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Uninsured In North Texas? It's Your Weekend

Tim Baker
Texas is in a stand-off with the federal government over a program that provides health services for low-income Texas women.

More than 1200 uninsured people have scheduled appointments for Saturday’s Dallas CARE Clinic. Organizers hope that first visit is just the beginning for those without coverage.

Hundreds more are expected to line up and wait for a walk-in slot at the Dallas Convention Center. It’s obvious a lot of people want to be seen by a doctor, but what happens after Saturday’s event? Jody Hopkins with the Lone Star Association of Charitable Clinics says there are about 60 free clinics in the DFW area. That’s the largest concentration of charitable clinics in the state.

“So the goal is really to do sort of that primary care piece, but you never know what you are going to find," Hopkins says. "Some of these patients haven’t been to physicians for a long time, sometimes there are more serious conditions, and we work our best to get those patients hooked into the services they need.”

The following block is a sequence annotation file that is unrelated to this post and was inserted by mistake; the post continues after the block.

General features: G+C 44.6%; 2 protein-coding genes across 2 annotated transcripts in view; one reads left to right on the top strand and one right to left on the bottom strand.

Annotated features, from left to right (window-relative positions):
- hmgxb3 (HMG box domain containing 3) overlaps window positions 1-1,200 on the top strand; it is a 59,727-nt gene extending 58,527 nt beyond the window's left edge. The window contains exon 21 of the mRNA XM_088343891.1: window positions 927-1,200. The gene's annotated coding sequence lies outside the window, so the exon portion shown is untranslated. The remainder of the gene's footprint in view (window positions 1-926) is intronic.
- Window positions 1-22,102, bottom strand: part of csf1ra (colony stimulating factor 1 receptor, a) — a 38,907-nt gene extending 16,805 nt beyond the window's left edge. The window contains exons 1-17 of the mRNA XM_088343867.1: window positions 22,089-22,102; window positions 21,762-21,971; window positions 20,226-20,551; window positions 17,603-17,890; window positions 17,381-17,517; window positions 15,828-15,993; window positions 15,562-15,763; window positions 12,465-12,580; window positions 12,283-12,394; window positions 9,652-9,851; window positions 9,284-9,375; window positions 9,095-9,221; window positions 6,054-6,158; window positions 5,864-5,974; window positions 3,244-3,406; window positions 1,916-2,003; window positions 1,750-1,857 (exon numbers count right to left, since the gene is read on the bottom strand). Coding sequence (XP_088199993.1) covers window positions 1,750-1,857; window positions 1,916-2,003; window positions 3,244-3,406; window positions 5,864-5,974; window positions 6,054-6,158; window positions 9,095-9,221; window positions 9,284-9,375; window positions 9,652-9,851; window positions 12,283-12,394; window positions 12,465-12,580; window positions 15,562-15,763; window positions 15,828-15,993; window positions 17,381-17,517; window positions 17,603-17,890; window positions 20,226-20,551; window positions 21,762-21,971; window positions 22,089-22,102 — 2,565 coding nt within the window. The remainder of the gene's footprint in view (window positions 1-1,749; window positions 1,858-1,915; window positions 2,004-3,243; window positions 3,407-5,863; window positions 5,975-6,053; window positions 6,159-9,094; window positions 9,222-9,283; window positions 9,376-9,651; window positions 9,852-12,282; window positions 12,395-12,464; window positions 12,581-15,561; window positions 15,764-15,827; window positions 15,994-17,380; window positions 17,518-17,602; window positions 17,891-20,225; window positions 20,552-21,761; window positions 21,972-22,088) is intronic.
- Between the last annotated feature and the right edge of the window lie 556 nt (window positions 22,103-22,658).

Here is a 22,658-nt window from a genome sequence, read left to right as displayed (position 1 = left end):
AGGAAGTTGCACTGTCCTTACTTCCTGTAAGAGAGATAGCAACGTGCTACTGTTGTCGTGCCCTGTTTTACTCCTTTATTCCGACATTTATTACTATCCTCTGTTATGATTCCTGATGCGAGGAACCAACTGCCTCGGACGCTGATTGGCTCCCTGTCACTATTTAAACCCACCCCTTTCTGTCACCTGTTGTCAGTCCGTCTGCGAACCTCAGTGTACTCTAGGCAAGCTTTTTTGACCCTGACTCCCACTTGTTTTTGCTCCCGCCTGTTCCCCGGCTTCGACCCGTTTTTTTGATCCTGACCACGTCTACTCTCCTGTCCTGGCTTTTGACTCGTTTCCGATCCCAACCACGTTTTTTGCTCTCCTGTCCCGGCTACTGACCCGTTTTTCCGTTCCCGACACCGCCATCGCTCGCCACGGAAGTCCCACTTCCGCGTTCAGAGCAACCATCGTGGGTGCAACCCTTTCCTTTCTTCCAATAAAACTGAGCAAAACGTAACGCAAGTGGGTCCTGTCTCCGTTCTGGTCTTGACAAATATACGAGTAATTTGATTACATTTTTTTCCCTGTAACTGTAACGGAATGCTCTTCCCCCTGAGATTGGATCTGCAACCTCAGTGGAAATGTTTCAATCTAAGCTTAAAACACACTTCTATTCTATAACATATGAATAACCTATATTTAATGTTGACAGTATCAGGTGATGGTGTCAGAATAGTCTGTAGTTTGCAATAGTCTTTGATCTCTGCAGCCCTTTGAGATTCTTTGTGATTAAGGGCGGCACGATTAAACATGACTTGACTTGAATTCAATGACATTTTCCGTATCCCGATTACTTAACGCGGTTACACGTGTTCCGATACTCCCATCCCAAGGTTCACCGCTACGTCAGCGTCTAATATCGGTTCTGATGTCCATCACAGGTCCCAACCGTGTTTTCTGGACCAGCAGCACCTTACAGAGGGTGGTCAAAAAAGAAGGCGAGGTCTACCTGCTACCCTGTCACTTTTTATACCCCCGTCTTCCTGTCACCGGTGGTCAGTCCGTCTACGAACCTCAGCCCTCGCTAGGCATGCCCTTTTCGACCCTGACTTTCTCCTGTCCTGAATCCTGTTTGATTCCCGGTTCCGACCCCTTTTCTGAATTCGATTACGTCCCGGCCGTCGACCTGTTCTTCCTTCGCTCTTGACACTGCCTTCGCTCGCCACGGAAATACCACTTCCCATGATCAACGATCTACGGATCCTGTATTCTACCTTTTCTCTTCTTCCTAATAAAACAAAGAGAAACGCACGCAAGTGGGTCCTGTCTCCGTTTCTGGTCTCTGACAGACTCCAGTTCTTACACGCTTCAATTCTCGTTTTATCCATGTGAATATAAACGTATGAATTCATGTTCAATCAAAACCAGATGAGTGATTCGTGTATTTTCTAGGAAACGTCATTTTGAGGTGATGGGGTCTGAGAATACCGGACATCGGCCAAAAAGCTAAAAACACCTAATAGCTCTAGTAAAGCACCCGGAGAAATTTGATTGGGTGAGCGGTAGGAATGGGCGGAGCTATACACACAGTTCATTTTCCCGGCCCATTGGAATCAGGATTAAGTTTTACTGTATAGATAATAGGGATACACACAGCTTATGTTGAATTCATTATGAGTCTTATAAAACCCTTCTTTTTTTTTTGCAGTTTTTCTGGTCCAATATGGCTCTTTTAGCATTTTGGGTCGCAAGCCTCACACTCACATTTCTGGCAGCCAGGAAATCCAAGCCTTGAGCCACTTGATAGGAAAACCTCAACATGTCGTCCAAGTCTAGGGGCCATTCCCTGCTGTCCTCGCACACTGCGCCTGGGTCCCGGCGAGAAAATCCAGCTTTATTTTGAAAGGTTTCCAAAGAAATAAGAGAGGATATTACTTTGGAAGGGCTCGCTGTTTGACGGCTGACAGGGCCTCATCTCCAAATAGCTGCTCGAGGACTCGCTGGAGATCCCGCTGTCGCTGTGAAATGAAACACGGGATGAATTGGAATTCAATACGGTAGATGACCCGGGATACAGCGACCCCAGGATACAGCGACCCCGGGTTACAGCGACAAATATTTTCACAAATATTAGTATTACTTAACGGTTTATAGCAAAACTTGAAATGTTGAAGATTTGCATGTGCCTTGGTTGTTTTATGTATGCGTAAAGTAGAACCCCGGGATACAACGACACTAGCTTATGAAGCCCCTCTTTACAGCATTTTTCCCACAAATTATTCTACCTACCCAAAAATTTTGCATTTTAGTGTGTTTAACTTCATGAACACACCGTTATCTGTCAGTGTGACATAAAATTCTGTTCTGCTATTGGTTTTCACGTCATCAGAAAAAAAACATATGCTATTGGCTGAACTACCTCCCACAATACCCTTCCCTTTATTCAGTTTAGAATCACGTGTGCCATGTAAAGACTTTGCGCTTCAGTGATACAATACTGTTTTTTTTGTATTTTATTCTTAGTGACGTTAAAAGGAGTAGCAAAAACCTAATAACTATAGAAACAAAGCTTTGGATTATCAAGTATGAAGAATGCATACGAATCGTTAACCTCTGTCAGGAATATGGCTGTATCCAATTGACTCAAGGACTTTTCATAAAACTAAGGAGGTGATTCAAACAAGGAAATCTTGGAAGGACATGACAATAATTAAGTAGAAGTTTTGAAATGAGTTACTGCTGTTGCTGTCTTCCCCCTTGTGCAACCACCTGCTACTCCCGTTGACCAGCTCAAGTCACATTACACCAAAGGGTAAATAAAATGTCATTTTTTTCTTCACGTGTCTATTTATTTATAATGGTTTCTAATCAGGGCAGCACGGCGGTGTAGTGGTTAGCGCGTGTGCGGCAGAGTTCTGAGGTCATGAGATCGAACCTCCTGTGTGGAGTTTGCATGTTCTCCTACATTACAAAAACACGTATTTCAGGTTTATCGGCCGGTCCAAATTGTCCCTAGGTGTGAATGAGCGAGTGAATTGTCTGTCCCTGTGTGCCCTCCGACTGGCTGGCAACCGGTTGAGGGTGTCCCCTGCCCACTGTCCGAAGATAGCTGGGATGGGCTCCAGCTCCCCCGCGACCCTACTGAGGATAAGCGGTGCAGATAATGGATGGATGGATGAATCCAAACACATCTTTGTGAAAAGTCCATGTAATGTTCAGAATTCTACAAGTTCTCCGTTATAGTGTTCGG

Saturday, patients will see a doctor, but will then be referred to a clinic in their neighborhood for ongoing care. The goal is to create a medical home for every patient.

“A one day event is only treating that person that day, that time, that hour. But when you get ongoing preventative care, you can really control your health conditions better," she says. "If I’m a diabetic and I can regularly and routinely see a physician, I can control my condition. It’s not going to get worse, I’m not going to end up in the ER.”

So while exams, basic labs and EKGs will be the order of the day this weekend, organizers hope the CARE clinic will simply be an important first step.

Information about receiving ongoing care in your community is at the Lone Star Association of Charitable Clinics site.

Courtney Collins has been working as a broadcast journalist since graduating from the Medill School of Journalism at Northwestern University in 2004. Before coming to KERA in 2011, Courtney worked as a reporter for NPR member station WAMU in Washington D.C. While there she covered daily news and reported for the station’s weekly news magazine, Metro Connection.